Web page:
Interview by Victoria Llewelyn
RICH ‘RAGS’ RAGANY DISCUSSES THE NEW RICH RAGANY AND THE DIGRESSIONS ALBUM, UPCOMING GIGS AND PLANS FOR EVEN MORE NEW MUSIC.
From Role Models to Rich Ragany and the Digressions, Canadian born Rich ‘Rags’ Ragany is someone for whom music runs deep. Emotional soul sharing and dark thoughts come as standard, creativity and expression are the key, and his talent for twisting bleak lyrics into a positive and empathic response in his music is something very few can boast of.
MGM: Rich Ragany and the Digressions have just released their latest album ‘What We Do To Not Let Go’, to very positive and encouraging reviews and two successful album launch shows for hungry fans. How did the concept for Rich Ragany and the Digressions come about and how did you put it together?
RR: After Role Models, I planned to put out a solo record, since I couldn’t imagine replicating what we had there with another band. Simon (Maxwell), the drummer from Role Models was coming with me to work on this and it was supposed to be just us two. However, I was starting a really wonderful friendship with Gaff and Kit (Swing) has always sung on Role Models tracks so it became a natural thing that they would both come in with me. I knew Ricky (Maguire, UK Subs) through other musicians, and he was really interested when he heard what we were doing. He’s a real great bass player. It was really these guys that decided we were a band! They made up their minds and here we are.
Ricky called up everybody and said ‘Hey, I’m in this great new band and it really kicks ass!’ so I kinda had to say – okay, you guys wanna be a band? Then I guess we’re a band! My intention really was just to get these people in a room, this cool circle of friends, and just have some fun together, I guess this is what came out of that room!
Since then, we have never changed the line-up, it’s always been the six of us, we’ve stuck together, and it’s their band. These guys made this band, I’m just the guy that writes the songs. I’m not the best singer. I‘m not the best guitar player. That’s Andy (Brook) and he’s also our producer plus he plays keys for us! It’s a mad formula but everyone developed their own role and everyone knows where they fit.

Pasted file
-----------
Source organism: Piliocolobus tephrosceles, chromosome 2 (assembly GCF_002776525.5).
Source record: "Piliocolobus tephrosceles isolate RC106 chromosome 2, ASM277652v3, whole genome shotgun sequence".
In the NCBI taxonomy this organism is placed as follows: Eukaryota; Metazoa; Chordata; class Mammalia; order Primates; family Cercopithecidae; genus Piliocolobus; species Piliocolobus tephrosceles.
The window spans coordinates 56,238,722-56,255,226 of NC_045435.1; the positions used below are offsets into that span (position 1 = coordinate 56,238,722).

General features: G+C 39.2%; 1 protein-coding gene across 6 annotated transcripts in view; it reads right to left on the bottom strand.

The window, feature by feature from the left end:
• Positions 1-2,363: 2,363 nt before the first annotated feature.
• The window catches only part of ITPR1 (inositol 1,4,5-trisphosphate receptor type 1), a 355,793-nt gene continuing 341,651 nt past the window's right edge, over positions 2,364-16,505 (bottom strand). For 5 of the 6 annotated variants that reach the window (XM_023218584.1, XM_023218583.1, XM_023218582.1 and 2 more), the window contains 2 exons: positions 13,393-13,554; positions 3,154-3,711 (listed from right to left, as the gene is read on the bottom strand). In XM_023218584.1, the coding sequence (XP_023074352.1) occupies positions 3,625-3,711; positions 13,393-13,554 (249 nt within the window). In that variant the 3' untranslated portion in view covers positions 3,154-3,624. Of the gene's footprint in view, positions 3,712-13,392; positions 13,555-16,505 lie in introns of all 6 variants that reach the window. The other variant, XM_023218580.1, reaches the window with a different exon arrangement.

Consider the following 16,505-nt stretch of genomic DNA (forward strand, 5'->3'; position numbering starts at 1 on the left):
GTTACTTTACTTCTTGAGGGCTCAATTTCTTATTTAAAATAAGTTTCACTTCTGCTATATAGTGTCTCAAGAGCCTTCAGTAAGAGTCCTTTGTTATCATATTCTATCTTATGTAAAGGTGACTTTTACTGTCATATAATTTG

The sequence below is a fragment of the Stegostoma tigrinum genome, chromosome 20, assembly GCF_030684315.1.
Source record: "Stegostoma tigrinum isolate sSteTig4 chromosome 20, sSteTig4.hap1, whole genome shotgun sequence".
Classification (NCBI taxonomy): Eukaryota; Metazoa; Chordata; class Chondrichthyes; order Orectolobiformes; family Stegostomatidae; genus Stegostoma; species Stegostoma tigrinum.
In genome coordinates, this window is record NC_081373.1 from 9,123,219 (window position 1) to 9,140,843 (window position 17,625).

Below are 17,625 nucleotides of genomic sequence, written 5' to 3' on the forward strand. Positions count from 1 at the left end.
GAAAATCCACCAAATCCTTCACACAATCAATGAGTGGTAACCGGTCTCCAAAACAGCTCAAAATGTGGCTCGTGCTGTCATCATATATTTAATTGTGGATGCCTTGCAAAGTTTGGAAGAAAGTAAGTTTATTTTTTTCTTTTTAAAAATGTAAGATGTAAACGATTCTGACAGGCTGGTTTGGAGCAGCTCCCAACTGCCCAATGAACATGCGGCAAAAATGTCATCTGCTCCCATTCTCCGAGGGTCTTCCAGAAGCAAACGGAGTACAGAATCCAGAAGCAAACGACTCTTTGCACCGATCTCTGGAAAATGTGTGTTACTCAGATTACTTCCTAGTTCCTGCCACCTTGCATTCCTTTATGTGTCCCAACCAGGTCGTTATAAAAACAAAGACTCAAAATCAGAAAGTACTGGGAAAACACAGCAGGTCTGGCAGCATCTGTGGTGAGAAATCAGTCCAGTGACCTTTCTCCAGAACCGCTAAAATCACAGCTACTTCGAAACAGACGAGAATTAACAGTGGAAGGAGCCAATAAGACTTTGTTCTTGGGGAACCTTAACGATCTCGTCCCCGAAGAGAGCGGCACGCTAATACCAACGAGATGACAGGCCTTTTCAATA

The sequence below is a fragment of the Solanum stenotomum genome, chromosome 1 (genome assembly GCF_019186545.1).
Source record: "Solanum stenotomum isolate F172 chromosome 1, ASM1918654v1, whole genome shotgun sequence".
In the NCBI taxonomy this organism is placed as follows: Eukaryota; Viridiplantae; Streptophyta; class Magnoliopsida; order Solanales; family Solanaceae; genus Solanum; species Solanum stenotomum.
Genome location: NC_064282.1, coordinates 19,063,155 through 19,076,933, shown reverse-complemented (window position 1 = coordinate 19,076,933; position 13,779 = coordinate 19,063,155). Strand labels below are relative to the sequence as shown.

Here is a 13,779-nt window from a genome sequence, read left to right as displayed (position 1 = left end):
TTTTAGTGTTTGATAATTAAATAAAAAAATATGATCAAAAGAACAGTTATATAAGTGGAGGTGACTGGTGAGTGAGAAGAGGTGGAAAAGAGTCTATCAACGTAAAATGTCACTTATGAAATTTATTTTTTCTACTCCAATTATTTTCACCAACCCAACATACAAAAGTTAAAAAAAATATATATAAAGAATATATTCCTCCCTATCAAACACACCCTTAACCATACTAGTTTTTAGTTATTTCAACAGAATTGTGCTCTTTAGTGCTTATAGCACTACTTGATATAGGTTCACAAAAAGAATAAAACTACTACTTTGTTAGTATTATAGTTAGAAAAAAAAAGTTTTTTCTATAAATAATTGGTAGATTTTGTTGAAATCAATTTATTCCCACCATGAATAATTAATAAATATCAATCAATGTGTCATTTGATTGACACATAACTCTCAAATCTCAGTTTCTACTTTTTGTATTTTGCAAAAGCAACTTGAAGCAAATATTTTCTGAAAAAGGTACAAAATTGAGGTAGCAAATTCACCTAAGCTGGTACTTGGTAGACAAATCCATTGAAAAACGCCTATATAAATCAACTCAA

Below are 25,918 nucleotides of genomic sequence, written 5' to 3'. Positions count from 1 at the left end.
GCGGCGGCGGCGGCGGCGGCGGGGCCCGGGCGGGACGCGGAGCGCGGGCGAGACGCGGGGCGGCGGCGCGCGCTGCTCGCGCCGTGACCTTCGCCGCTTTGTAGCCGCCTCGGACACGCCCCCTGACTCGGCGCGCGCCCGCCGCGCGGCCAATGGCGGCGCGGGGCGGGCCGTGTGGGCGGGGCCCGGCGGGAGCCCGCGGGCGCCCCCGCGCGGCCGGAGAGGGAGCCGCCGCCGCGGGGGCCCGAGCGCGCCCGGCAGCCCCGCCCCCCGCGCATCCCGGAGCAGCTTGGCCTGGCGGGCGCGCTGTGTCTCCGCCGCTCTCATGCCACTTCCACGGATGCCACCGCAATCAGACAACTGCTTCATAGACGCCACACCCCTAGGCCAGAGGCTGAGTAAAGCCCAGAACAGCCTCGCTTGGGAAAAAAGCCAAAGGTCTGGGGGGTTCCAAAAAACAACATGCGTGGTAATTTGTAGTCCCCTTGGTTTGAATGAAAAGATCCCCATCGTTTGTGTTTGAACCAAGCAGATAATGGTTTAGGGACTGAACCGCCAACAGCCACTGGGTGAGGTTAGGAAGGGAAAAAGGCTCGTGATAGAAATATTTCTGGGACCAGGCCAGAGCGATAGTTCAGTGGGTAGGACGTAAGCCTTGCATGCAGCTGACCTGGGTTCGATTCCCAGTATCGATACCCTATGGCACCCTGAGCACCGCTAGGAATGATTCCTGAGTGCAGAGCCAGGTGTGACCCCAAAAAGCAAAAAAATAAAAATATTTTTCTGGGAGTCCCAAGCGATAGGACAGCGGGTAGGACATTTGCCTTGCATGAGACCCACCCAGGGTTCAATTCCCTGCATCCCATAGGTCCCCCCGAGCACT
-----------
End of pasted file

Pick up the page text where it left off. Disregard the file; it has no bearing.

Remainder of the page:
Gaff is a mean lead guitar, which leaves rhythm electric to Kit, who plays very much in an Izzy Stradlin style, lots of bar chords, nothing too fancy. Kit’s very straightforward and she sings like an angel. Mix that with these jangly, crazy leads that Gaff pulls out of the bag and a song starts to drive down a certain street, it’s magical to hear it evolve like that.
RR: I write the songs in the sense that I come up with the chords and the melody for them. I’ll put these arrangements onto a demo, throw it out there and let everyone do what they want with it! This is the most exciting time for me. I’m thinking – what is Gaff gonna come up with that’s gonna make this song special? I take all the drums away from the demo, it’s just done to a click, and Simon will add in the ups and downs with the drums, the dynamics of it. Andy and Kit put in the harmonies and it’s like being in a science lab with test tubes bubbling around the place, hearing them experiment with different things. I’ll think – I wrote those lyrics, I’ve written that melody, and look, they’ve made it into a song!
There’s a song on the album, for example, ‘Forever Ghosts’, and I had a strong vision for how I wanted that song to sound, I had a Roy Orbison ‘I Drove All Night’ vibe to it in my head. I gave it to Gaff with this in mind, and he turned it into something straight out of a 2002 Strokes album! I was like – what the Hell’s going on, this is nothing like I imagined! But it didn’t take away from anything I had done, and I thought to myself – now am I creating here or am I being a control freak about it because it isn’t like I envisioned it? Don’t take yourself so seriously, Rich!
MGM: Let’s talk a little about the album itself – you’ve described it as a progression, almost an alter-ego to ‘Beyond Nostalgia And Heartache’, and your albums are in essence, cinematic, as a whole they create a movie-like experience rather than simply a collection of songs in the standard album formula. What went into ‘What We Do To Not Let Go’ in this way, and how does it differ from ‘Beyond’?
RR: We want to make every album a really beautiful movie, so much more than just the music. We think this album (What We Do) has a more physical, tangible sound, it has more grit to it, and our personalities show through a lot more. The music is very deep, as it was in the last, and it’s based more in the here and now, as opposed to a backward glance into events that have already happened which was the focus for ‘Beyond’.
Some of the songs, lyrically, are still looking back but it’s more about what you’re doing with those memories, those experiences, in the here and now. It celebrates spirits; ghosts come up a lot in the lyrics you’ll notice, and there’s a lot about how you move forward without forgetting those ghosts. I don’t believe in spooks and stuff like that, but I do believe that marks from the past are left indelibly on a person, and you move forward with them as a part of the person you’ve become. I think of it as a day and a night. ‘Beyond’ was a farewell to the past, ‘What We Do’ is a welcome to what’s ahead.